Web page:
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Fatboy Slim pushes the tempo for two hours

Fatboy Slim, May 6, E Zone Club, Bengaluru.

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Darshan Manakkal May 07, 2012
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A full moon night had drawn out a sizeable collection of Bengaluru’s creatures of the dark to E Zone Club, a decrepit go-karting centre in the city’s boondocks. They’d brought along their dancing shoes, sensational wigs, mad hats, LED sunglasses and a bunch of dance moves that were last seen in public in the mid Nineties. They’d come of course to see Norman Cook a.k.a. Fatboy Slim in the flesh, but had to endure a drawn out prelude featuring local acts like DJ Ivan and a long list of annoying emcees.

When he finally did take stage, Cook was everything the 2,000-plus crowd had come for. They sang along every time he played a sample from his more popular tracks. They put their hands up in the air, when he asked them to. And they gasped in disbelief as the 48-year-old DJ managed the curious spectacle of air punching, working the turntables, and bouncing on one leg, all at the same time.

At Fatboy Slim gigs elsewhere in the world, as many as 3,00,000 people have been known to turn up, revelers have collapsed midway into the concert and entire towns have been trashed. None of that frenzy was evidenced during his set in Bengaluru, yet very few in the crowd walked away disappointed. Sure, the production wasn’t topnotch, the venue was a little bizarre with hundreds of automobile tyres forming a periphery and the beer at the bar was tepid. Still, Cook more than made up for those shortcomings with a furious set that was at once both fresh and vintage, and snuck in snatches from his biggest hits including “Rockafeller Skank” and “Praise You.” A montage of smileys morphed into angry yellow skulls and other striking visuals took over a giant LED screen that was set up behind Cook’s console.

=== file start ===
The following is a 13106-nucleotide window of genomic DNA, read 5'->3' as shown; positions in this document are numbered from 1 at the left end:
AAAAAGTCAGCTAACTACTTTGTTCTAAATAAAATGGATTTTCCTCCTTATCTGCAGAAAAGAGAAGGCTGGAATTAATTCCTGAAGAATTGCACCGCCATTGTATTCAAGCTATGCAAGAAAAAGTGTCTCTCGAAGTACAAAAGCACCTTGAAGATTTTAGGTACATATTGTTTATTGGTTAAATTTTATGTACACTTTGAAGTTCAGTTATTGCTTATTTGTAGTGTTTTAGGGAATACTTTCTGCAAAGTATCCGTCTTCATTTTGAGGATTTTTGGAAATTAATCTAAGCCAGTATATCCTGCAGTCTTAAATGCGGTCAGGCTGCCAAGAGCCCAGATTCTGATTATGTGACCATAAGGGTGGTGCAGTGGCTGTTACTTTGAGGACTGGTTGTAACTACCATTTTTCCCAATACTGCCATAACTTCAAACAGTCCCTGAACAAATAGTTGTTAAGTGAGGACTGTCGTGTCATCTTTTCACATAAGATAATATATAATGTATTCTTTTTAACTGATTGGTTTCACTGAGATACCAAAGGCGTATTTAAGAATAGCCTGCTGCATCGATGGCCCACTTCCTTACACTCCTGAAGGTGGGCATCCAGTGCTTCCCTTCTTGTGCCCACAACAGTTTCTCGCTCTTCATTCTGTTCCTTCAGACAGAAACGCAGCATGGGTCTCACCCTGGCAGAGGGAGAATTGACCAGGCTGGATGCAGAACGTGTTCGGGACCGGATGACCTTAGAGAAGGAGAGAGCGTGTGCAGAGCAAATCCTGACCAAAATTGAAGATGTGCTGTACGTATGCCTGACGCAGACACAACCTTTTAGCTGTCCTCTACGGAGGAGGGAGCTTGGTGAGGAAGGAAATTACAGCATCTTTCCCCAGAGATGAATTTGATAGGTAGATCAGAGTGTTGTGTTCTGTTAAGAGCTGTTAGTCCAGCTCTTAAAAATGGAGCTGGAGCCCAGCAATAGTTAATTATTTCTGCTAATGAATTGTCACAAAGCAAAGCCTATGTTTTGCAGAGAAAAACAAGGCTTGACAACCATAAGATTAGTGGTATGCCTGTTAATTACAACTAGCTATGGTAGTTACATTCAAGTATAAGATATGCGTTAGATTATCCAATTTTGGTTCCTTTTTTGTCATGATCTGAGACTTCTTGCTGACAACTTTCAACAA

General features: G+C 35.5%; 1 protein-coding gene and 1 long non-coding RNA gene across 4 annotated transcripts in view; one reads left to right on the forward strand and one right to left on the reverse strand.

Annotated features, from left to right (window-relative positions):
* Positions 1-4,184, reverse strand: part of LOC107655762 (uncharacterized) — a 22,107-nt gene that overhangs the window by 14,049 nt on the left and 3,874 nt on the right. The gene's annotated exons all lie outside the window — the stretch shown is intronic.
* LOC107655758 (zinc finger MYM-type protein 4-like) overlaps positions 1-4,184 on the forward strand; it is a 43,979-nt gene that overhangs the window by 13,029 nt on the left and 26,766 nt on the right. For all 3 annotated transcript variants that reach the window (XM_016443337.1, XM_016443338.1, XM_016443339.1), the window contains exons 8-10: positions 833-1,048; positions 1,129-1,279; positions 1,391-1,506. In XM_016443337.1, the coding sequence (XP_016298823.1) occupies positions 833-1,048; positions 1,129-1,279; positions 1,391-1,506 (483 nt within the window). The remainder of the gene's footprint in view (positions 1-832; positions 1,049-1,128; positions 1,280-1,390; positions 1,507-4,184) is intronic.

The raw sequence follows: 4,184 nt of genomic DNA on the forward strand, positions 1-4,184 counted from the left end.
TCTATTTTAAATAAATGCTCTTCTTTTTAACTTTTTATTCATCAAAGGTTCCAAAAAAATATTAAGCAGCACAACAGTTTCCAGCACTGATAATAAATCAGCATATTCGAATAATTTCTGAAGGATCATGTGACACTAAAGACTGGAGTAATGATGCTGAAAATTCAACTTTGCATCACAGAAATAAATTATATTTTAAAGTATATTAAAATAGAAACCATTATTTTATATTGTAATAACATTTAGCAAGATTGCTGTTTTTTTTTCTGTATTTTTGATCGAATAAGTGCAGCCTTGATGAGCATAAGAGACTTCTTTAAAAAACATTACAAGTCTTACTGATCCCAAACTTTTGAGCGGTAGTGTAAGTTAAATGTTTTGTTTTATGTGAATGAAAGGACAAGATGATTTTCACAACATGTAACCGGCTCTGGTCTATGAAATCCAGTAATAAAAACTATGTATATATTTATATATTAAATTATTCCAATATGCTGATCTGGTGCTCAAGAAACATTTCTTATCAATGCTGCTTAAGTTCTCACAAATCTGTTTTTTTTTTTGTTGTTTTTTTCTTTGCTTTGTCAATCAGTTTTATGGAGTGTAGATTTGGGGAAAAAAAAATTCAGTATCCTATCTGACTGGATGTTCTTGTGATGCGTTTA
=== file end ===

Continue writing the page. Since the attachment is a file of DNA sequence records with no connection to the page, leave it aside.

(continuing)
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In between a fierce buildup of loops and beats, Cook slipped in a grinding spin on the perennial samba favorite, Sergio Mendes’ “Mas que Nada”. Of course, he had to bring out “Sunset” his take on The Doors’ “Bird of Prey”.

Throughout, Cook was the quintessential battery-powered anthropomorphic pink rabbit, at the head of the pack, never letting the energy drop over a two-hour set. The crowd, including the odd starlet, loved every single moment. The only exception was a very small section in the crowd who were overhead grumbling about the poor lyrical quality of Cook’s tracks, but then again you don’t listen to Fatboy Slim with your head. You do so with your feet.

Darshan Manakkal

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